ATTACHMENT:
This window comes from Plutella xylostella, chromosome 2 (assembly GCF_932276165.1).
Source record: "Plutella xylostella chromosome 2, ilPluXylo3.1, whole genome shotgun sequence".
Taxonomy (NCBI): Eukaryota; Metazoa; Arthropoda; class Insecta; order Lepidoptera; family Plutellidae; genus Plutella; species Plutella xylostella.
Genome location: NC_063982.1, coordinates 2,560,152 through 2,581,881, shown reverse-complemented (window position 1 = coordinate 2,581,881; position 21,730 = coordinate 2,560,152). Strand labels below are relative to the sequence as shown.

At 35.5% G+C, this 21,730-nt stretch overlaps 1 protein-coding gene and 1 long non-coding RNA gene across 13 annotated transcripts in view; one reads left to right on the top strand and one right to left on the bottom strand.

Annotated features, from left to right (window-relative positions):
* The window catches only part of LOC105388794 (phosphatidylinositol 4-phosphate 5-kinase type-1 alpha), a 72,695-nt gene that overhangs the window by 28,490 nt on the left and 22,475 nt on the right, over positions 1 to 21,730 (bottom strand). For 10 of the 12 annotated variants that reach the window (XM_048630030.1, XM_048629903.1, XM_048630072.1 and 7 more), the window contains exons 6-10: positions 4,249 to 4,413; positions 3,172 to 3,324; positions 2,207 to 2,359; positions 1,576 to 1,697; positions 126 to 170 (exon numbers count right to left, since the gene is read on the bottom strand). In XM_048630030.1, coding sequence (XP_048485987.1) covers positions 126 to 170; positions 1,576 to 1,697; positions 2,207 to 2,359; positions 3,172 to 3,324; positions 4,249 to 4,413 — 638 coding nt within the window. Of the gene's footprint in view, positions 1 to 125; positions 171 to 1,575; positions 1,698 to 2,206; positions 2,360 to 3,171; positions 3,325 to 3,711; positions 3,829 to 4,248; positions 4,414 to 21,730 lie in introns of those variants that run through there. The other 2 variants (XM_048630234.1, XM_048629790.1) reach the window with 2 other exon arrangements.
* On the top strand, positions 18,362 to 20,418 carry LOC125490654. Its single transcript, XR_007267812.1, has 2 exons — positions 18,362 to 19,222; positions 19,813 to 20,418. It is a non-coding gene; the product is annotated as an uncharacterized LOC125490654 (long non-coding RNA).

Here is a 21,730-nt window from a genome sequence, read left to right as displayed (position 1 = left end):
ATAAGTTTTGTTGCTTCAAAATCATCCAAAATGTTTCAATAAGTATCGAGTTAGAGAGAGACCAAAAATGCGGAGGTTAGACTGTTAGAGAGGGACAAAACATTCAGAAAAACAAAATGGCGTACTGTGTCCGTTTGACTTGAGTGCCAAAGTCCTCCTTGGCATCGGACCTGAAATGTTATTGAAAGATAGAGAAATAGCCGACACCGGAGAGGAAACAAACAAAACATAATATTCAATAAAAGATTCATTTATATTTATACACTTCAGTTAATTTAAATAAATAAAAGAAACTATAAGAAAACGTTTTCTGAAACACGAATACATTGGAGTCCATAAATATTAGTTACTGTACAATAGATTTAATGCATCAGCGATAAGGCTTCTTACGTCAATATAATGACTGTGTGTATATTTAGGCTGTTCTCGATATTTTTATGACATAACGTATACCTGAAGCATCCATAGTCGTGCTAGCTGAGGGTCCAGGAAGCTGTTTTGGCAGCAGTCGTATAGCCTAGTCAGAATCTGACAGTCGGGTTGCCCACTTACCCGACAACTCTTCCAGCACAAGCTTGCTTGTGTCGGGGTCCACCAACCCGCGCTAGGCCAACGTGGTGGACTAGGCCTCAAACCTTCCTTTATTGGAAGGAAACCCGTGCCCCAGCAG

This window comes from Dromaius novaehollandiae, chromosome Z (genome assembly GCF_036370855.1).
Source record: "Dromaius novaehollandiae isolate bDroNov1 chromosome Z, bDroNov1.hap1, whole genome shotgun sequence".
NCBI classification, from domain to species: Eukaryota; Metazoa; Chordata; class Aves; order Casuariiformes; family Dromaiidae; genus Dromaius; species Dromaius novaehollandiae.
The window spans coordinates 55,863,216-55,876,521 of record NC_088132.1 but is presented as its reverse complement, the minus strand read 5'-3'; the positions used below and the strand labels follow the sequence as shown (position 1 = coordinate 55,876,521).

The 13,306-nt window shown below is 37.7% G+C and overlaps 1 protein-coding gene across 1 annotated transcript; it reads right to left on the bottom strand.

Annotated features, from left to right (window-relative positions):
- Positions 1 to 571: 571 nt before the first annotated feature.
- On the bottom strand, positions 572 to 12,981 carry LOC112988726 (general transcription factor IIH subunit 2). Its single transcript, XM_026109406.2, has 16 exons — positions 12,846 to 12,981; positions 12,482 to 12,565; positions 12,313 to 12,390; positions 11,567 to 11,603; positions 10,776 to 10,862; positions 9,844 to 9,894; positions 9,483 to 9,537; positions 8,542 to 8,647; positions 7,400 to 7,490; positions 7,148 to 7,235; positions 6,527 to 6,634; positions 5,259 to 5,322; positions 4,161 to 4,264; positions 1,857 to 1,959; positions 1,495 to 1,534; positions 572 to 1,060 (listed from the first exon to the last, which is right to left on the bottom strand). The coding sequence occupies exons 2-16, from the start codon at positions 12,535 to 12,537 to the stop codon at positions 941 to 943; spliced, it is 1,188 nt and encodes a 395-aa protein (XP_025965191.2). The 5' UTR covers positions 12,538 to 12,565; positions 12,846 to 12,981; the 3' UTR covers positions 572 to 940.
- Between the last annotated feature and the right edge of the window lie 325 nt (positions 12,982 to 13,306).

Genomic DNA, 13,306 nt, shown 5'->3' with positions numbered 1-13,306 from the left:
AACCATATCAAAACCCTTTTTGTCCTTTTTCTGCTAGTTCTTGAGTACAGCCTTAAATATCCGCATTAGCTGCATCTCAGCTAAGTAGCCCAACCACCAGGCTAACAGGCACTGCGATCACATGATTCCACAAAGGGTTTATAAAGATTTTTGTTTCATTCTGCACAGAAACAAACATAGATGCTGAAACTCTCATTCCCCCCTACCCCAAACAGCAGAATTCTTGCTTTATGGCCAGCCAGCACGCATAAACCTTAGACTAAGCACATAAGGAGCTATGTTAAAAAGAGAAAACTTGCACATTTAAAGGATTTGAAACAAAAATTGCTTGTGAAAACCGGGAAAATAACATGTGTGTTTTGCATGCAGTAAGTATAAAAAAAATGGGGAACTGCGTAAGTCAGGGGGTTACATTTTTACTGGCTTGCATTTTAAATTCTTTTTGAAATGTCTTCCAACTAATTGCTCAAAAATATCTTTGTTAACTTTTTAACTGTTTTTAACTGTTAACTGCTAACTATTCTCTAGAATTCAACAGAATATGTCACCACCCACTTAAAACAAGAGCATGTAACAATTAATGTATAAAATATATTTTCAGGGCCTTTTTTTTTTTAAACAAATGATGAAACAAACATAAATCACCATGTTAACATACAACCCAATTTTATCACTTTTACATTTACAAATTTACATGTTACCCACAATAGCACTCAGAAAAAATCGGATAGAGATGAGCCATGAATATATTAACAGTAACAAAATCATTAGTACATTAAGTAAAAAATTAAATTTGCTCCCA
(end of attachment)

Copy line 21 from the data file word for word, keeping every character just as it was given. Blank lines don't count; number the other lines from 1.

AACCATATCAAAACCCTTTTTGTCCTTTTTCTGCTAGTTCTTGAGTACAGCCTTAAATATCCGCATTAGCTGCATCTCAGCTAAGTAGCCCAACCACCAGGCTAACAGGCACTGCGATCACATGATTCCACAAAGGGTTTATAAAGATTTTTGTTTCATTCTGCACAGAAACAAACATAGATGCTGAAACTCTCATTCCCCCCTACCCCAAACAGCAGAATTCTTGCTTTATGGCCAGCCAGCACGCATAAACCTTAGACTAAGCACATAAGGAGCTATGTTAAAAAGAGAAAACTTGCACATTTAAAGGATTTGAAACAAAAATTGCTTGTGAAAACCGGGAAAATAACATGTGTGTTTTGCATGCAGTAAGTATAAAAAAAATGGGGAACTGCGTAAGTCAGGGGGTTACATTTTTACTGGCTTGCATTTTAAATTCTTTTTGAAATGTCTTCCAACTAATTGCTCAAAAATATCTTTGTTAACTTTTTAACTGTTTTTAACTGTTAACTGCTAACTATTCTCTAGAATTCAACAGAATATGTCACCACCCACTTAAAACAAGAGCATGTAACAATTAATGTATAAAATATATTTTCAGGGCCTTTTTTTTTTTAAACAAATGATGAAACAAACATAAATCACCATGTTAACATACAACCCAATTTTATCACTTTTACATTTACAAATTTACATGTTACCCACAATAGCACTCAGAAAAAATCGGATAGAGATGAGCCATGAATATATTAACAGTAACAAAATCATTAGTACATTAAGTAAAAAATTAAATTTGCTCCCA